3 from Collingswood Collared in Camden Drug Bust

Kyle J. Cerone, Michael R. Marengo and Anthony Calabrese were all arrested for allegedly loitering to obtain drugs in a high-traffic area of the city.

Collingswood residents Kyle J. Cerone, 21, Michael R. Marengo, Jr., 26, and Anthony Calabrese, 26, were among 142 patrons of Camden City open-air drug markets arrested in “Operation Padlock,” reported the Camden County Prosecutor’s Office in a press release Monday.

All three were charged with loitering for the purposes of obtaining a controlled dangerous substance (CDS), a disorderly persons offense under New Jersey law.

Operation Padlock is described by the prosecutor’s office as an initiative that coordinates “police action with public works and community organizations to eliminate the drug trade in a targeted area.”

Authorities say the policing strategy has paid dividends, leading to more than 250 arrests on charges ranging from drug distribution to municipal summonses, the confiscation of $16,000 in cash and $20,000 in narcotics, the towing of nearly 70 vehicles, and the closure of a Chinese restaurant for health code violations.

More importantly, the statement reported, Operation Padlock helped nab four individuals accused of distributing PCP, the powerful hallucinogen ingredient in “wet,” a drug that has been a factor in a pair of recent and violent child murders in the city.

“In addition to the PCP crisis, Padlock's efforts are an attempt to establish safe corridors for our communities,” police Chief Scott Thomson said in a statement issued with the announcement. “It’s critical to create a city where children can feel safe walking to and from school.”

Tipsters are invited to contact the Citizens Crime Commission at 215-546-TIPS (546-8477). Two individuals have been paid $500 for their help in locating the PCP dealers, the prosecutor’s office reports.

Robert Bingaman September 11, 2012 at 12:26 PM
Everyone always blames Camden for the problems. But, as you can see the REAL problems are those who GO to Camden to buy drugs.
Future Old Angry Italian Guy September 11, 2012 at 01:31 PM
You're right. There's nothing wrong with Camden. It's an ideal place to live and raise a family. I'm very surprised why it's not recommended as the most appealing place to live in America year after year. You must know much more than those ridiculous surveys.
Joseph Forrest September 11, 2012 at 06:52 PM
Camden is a stewing cesspool. The city and its residents jump at every chance to place the blame elsewhere. So some kids wanted to buy drugs! What's your point? Are you seriously implying that those white yuppies are responsible for all the ills of Camden? Get a grip. The problems lie with the parents, civic leaders (or lack thereof), and the government of Camden. The REAL problem is with the city residents and government - everyone is so apathetic, illogical, defensive, complacent, corrupt, and delusional. The only good people in Camden are those that can't afford to move out, or those that want to be heroes in hood. The problems in Camden are so severe and so nightmarish; it's no wonder why people can't come to grips with the reality of the situation.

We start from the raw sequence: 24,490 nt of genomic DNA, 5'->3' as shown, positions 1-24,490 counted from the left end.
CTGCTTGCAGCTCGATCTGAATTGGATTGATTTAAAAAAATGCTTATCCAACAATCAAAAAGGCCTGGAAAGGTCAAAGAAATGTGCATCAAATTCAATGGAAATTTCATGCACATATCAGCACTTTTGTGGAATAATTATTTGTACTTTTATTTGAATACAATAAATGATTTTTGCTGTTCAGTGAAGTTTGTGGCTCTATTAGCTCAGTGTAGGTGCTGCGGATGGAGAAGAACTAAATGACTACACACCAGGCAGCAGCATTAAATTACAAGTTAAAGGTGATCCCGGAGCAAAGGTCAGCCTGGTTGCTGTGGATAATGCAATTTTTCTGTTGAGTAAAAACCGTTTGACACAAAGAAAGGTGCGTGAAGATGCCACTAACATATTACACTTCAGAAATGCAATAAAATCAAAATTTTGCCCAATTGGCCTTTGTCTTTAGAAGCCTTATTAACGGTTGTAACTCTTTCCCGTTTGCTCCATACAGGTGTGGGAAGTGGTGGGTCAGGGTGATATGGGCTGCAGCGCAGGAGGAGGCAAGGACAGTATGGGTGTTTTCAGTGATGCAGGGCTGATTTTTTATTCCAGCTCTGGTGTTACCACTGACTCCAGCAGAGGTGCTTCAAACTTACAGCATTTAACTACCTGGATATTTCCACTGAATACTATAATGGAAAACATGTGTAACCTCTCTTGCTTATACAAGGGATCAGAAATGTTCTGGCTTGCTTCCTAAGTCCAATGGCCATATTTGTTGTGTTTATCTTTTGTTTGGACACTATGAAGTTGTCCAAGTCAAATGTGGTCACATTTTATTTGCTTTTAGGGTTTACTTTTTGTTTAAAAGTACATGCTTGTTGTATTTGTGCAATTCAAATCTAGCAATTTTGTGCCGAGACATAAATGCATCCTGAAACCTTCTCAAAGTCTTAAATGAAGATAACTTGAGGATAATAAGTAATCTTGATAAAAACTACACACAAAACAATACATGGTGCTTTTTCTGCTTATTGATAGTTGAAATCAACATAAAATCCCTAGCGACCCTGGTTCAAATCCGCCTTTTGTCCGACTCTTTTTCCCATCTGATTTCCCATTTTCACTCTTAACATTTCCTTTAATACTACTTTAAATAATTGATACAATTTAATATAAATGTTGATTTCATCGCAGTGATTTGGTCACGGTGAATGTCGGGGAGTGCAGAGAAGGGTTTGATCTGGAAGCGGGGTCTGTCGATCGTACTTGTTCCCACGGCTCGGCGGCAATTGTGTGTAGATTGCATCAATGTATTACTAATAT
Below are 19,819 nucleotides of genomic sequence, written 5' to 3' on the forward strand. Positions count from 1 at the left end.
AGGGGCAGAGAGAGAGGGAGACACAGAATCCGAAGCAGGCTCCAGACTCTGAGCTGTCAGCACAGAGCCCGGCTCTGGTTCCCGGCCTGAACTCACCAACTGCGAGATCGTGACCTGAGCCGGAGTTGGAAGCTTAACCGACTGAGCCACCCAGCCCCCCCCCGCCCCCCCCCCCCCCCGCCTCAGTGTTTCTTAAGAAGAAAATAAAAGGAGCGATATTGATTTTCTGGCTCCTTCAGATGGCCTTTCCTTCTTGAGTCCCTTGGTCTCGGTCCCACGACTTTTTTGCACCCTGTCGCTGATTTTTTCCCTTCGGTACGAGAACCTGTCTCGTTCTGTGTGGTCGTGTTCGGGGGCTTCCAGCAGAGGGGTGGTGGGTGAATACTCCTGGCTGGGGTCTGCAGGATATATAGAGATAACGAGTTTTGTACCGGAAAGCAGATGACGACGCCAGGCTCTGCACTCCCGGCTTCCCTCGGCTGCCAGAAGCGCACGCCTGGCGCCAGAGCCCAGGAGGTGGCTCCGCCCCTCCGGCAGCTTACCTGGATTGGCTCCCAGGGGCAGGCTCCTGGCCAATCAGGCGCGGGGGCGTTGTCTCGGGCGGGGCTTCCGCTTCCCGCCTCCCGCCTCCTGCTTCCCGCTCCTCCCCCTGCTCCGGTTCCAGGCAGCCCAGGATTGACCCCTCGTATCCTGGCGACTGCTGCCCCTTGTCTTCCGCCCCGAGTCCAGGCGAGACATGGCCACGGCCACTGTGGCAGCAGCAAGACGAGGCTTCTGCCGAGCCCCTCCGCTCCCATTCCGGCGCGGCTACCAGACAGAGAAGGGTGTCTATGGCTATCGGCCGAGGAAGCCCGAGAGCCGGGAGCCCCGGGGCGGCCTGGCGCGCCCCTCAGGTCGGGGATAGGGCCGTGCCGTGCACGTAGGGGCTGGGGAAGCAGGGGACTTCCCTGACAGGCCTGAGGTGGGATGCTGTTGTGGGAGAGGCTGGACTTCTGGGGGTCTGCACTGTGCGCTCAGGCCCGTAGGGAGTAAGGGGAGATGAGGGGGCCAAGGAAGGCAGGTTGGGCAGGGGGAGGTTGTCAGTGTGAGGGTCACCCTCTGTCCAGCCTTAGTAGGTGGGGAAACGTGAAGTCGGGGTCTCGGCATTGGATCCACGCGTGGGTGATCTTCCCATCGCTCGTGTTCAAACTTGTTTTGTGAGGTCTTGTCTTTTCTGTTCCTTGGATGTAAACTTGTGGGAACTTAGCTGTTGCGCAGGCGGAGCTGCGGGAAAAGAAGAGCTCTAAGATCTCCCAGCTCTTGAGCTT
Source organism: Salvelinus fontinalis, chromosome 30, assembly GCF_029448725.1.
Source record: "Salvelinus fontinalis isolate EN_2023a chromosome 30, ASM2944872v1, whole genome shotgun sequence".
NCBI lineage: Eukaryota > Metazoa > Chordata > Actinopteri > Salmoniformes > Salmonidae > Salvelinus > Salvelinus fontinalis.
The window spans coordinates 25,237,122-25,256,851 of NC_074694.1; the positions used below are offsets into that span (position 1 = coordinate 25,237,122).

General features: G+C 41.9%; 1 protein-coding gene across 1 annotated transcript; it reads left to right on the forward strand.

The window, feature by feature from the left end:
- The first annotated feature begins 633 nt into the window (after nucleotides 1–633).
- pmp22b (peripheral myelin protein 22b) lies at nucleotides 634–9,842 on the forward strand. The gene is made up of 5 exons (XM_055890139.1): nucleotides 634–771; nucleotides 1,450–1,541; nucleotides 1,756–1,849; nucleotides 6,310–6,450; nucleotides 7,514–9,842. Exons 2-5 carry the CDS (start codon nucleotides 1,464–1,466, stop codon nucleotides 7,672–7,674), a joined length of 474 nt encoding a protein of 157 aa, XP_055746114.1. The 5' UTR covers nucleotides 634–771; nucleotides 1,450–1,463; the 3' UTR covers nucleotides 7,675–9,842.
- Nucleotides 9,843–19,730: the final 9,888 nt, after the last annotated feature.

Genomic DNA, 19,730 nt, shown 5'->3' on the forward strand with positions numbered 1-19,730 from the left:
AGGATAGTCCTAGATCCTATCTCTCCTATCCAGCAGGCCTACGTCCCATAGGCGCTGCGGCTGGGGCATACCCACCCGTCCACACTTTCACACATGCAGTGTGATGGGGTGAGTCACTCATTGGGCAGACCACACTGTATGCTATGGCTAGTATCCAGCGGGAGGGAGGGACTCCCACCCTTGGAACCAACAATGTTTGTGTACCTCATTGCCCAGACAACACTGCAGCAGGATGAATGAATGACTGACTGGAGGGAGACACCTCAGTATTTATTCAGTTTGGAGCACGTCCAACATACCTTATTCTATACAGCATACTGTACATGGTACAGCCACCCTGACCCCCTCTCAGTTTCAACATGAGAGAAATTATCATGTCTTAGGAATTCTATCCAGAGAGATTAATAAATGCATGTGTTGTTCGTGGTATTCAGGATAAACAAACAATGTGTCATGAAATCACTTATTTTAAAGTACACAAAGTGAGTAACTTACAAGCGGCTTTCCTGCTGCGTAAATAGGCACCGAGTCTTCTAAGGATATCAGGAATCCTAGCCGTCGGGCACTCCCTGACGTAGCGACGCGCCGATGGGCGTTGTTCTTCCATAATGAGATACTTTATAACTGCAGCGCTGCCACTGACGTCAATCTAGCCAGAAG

Ruth Rouff September 11, 2012 at 08:46 PM
Camden is the poster child for industrial collapse in America. Years ago there were roughly 20,000 manufacturing jobs in the city; today there are less than 1,000. I'm thinking of all the jobs that have left...shipyard jobs, Campbell's Soup plant jobs, RCA jobs. I know a person whose mother worked for RCA for 40 years. Those jobs are gone. It's not helpful to blame the victims. I know young people who are desperate for jobs. Sure they exhibit dysfunctional behaviors. But if there were more jobs, those behaviors would gradually disappear.
Ruth Rouff September 11, 2012 at 08:48 PM
I might add that many of the jobs were outsourced to places with cheaper labor; i.e.. China, Mexico, and other low-wage countries.
Joseph Forrest September 11, 2012 at 09:50 PM
@Ruth, you are very right. I, too, had family that worked at RCA. It's a shame to see how low the city has fallen. While I agree with your statement regarding jobs, I disagree that jobs=prosperity. The pit of despair in Camden is rooted in social, cultural, and familial issues, just as much as it is financial. Give everyone in Camden $1Million tomorrow and the issues of dysfunction, poverty, and inequality still exist. I owned businesses in Camden, and I did a 10 year "stint" living in Camden. Unfortunately I know firsthand what the city is really like. It's a shame - words cannot describe what goes on.
Ruth Rouff September 12, 2012 at 06:23 PM
I think the social, cultural, and familial issues are a result of industrial collapse. If, by a miracle, a large factory opened in Camden paying decent wages and offering jobs that weren't highly technical, I think that would be a powerful incentive for Camden residents to overcome their personal problems. I've taught at a GED program in Camden for the past three years and am quite familiar with what goes on.
Loretka September 13, 2012 at 01:40 AM
I grew up in Camden, and raised my kids in Camden. It was a great place to live. Back in the day, I remember the people in my Polish neighborhood (Whitman Park) walking or taking a short bus trip to their jobs in the many factories in Camden. In addition to RCA & Campbell's Soup, there were cigar factories, clothing manufacturers, MacAndrews & Forbes paper mill and licorice works, paint manufacturers, leather works, etc., etc. It's a damn shame those factories gradually closed down. But much of the destruction of Camden was a result of government programs and crooked politicians.
lin rowe September 15, 2012 at 08:13 PM
BUGJUICE SAME AS MANY WE WERE RAISED in Camden then we made our own decisions as anyone els in the world so iI don't put blame no where let's get a solution


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